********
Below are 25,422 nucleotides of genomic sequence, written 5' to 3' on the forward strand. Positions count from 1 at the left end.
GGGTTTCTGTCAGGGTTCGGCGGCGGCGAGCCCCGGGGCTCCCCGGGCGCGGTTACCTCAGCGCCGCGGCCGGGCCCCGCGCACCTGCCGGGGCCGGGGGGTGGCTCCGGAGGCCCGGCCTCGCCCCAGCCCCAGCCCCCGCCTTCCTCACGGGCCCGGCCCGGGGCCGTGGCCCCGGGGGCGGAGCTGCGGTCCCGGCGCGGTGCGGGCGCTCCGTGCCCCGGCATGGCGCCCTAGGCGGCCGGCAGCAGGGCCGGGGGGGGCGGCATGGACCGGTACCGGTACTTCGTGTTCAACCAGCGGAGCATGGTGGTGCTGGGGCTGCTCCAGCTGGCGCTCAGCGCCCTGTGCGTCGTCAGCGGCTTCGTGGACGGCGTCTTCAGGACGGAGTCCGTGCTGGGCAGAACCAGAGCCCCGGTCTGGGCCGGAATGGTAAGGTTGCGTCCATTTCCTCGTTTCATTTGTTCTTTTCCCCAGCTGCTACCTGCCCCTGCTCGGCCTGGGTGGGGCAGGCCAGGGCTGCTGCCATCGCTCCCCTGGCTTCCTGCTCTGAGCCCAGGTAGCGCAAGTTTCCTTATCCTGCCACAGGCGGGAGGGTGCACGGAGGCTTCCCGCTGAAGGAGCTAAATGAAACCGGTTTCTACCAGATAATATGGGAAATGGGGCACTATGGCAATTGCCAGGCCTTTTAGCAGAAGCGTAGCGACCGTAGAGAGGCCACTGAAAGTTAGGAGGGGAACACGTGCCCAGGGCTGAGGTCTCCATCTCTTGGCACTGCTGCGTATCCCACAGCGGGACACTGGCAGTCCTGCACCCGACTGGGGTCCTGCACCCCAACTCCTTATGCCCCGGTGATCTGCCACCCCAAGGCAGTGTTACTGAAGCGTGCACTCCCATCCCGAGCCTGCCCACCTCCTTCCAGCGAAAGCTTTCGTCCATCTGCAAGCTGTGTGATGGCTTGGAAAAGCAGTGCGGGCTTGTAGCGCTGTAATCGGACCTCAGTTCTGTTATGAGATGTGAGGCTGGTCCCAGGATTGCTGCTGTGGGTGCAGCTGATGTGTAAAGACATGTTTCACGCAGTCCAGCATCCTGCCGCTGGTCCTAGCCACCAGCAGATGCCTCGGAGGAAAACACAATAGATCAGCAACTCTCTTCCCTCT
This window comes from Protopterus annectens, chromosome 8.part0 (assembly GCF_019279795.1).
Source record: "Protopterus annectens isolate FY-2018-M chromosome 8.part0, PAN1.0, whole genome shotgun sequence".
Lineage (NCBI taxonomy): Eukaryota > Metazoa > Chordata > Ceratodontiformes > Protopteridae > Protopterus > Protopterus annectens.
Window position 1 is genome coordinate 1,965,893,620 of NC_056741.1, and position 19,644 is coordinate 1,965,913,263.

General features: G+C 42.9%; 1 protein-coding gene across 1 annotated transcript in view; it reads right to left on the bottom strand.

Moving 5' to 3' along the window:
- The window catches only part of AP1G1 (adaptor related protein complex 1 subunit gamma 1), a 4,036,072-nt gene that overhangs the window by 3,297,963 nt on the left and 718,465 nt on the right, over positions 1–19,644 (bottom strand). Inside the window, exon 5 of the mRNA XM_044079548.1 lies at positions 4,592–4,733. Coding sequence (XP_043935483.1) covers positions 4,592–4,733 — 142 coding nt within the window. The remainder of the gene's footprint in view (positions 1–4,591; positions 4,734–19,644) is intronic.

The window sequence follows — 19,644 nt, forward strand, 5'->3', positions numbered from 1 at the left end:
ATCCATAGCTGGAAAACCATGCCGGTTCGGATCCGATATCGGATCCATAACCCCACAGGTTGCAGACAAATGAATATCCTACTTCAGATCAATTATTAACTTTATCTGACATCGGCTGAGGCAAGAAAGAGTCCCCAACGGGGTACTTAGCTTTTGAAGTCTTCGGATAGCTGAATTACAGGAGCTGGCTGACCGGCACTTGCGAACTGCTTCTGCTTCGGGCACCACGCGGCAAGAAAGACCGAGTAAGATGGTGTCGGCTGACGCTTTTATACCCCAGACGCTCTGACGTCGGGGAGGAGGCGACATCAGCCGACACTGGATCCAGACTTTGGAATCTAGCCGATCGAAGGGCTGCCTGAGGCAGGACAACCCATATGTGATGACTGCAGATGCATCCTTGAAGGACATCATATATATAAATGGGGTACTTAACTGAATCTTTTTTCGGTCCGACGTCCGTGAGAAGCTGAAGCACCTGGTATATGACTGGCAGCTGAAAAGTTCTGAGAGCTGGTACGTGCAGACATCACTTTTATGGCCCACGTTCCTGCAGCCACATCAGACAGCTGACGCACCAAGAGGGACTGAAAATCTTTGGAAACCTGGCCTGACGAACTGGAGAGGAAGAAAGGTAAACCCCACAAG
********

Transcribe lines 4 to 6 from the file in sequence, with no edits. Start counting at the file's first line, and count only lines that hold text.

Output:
Source record: "Protopterus annectens isolate FY-2018-M chromosome 8.part0, PAN1.0, whole genome shotgun sequence".
Lineage (NCBI taxonomy): Eukaryota > Metazoa > Chordata > Ceratodontiformes > Protopteridae > Protopterus > Protopterus annectens.
Window position 1 is genome coordinate 1,965,893,620 of NC_056741.1, and position 19,644 is coordinate 1,965,913,263.